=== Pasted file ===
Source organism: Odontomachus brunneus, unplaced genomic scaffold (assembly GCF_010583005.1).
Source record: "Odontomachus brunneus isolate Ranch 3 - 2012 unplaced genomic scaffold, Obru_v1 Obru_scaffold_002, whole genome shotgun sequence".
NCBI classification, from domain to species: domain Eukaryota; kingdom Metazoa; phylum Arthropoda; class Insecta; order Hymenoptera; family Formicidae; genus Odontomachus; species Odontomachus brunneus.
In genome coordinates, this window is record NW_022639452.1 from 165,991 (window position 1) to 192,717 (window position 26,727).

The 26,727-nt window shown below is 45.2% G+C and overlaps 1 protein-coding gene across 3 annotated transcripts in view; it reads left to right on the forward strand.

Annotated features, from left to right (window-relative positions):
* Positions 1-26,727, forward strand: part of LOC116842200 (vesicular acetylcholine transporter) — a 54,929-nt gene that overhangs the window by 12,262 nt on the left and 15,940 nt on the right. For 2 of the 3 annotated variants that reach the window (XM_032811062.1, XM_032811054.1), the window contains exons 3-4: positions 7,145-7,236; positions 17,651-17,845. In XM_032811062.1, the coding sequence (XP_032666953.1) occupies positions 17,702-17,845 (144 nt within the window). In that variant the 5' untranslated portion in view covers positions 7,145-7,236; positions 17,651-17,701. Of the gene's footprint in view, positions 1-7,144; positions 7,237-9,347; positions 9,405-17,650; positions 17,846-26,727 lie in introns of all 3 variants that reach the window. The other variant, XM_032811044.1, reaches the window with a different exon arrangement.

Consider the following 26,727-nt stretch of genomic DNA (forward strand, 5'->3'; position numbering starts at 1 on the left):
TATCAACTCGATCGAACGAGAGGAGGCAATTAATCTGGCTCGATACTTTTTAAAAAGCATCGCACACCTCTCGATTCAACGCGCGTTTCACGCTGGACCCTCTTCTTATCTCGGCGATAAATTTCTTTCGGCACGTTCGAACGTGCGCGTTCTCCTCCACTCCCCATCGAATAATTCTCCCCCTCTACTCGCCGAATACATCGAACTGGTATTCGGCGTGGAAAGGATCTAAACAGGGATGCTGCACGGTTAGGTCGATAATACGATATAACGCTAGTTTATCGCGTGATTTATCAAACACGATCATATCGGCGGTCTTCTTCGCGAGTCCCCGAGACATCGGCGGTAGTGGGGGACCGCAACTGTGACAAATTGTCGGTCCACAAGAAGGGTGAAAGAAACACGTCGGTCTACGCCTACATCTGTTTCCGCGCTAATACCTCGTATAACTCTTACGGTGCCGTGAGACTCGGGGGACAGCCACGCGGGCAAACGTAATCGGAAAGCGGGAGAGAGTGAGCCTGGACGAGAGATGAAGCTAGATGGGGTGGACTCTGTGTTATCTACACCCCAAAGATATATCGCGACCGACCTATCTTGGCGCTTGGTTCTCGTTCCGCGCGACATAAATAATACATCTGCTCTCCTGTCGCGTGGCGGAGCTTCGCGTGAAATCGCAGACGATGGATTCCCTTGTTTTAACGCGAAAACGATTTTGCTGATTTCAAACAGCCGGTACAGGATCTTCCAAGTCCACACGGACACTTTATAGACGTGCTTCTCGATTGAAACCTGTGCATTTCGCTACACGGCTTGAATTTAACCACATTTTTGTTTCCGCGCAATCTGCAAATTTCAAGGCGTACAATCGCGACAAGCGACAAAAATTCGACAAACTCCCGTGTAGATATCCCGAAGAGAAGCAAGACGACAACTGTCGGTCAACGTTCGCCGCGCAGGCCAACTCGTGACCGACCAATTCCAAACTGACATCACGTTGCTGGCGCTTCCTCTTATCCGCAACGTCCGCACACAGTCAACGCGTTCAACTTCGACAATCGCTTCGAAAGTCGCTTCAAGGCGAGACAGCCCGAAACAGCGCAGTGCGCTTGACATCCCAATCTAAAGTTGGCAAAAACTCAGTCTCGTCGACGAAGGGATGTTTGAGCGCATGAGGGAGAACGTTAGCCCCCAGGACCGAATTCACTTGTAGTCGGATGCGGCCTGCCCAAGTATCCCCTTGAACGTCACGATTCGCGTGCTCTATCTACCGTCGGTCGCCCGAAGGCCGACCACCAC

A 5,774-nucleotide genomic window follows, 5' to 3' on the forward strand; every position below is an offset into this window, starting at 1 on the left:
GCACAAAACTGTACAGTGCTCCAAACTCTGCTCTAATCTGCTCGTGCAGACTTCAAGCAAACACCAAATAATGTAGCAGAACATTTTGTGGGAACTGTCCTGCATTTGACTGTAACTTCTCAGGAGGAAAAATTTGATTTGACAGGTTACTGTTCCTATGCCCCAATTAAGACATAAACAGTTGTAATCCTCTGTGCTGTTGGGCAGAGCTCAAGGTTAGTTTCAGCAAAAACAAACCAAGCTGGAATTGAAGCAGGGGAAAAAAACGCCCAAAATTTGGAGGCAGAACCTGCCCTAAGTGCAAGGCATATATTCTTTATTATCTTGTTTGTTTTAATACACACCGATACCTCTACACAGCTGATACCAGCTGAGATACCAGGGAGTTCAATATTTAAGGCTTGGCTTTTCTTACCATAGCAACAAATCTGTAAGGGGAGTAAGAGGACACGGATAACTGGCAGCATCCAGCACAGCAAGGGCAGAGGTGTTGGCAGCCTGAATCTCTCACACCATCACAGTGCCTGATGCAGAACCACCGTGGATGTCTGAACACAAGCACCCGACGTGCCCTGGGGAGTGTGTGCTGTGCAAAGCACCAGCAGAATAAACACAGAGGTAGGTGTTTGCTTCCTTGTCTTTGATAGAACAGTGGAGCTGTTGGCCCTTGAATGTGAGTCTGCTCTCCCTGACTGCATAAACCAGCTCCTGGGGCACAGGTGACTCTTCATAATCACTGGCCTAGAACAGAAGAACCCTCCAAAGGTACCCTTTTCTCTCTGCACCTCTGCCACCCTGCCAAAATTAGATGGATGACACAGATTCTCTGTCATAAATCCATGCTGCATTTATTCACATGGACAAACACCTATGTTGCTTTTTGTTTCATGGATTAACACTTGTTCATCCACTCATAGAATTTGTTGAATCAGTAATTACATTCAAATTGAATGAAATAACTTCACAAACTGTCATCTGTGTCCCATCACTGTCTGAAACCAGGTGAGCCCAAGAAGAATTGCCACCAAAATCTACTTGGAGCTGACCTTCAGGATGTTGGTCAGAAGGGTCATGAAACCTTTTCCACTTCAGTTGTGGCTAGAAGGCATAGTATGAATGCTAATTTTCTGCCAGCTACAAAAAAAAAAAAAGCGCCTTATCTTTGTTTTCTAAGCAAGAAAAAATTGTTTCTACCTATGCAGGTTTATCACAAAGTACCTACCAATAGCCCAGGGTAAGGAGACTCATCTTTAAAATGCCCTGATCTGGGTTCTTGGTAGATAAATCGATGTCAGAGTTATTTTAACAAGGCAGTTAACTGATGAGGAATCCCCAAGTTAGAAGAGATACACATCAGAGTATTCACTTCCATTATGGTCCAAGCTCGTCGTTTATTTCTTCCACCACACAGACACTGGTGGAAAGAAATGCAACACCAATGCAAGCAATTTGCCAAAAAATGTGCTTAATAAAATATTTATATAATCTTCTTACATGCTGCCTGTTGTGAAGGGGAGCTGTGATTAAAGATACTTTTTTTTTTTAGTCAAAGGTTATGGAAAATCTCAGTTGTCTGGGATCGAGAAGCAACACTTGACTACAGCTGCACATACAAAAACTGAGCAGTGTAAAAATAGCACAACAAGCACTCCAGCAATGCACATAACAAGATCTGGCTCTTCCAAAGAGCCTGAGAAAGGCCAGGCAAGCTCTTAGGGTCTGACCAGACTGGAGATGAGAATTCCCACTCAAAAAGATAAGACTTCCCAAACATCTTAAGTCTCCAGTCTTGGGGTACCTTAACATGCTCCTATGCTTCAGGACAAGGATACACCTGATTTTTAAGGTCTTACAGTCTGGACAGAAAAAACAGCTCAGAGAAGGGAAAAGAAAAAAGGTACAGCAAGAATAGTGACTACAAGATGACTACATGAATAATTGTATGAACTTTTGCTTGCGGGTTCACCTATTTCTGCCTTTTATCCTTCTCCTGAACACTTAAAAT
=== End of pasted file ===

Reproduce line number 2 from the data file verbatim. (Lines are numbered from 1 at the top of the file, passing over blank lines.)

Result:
Source record: "Odontomachus brunneus isolate Ranch 3 - 2012 unplaced genomic scaffold, Obru_v1 Obru_scaffold_002, whole genome shotgun sequence".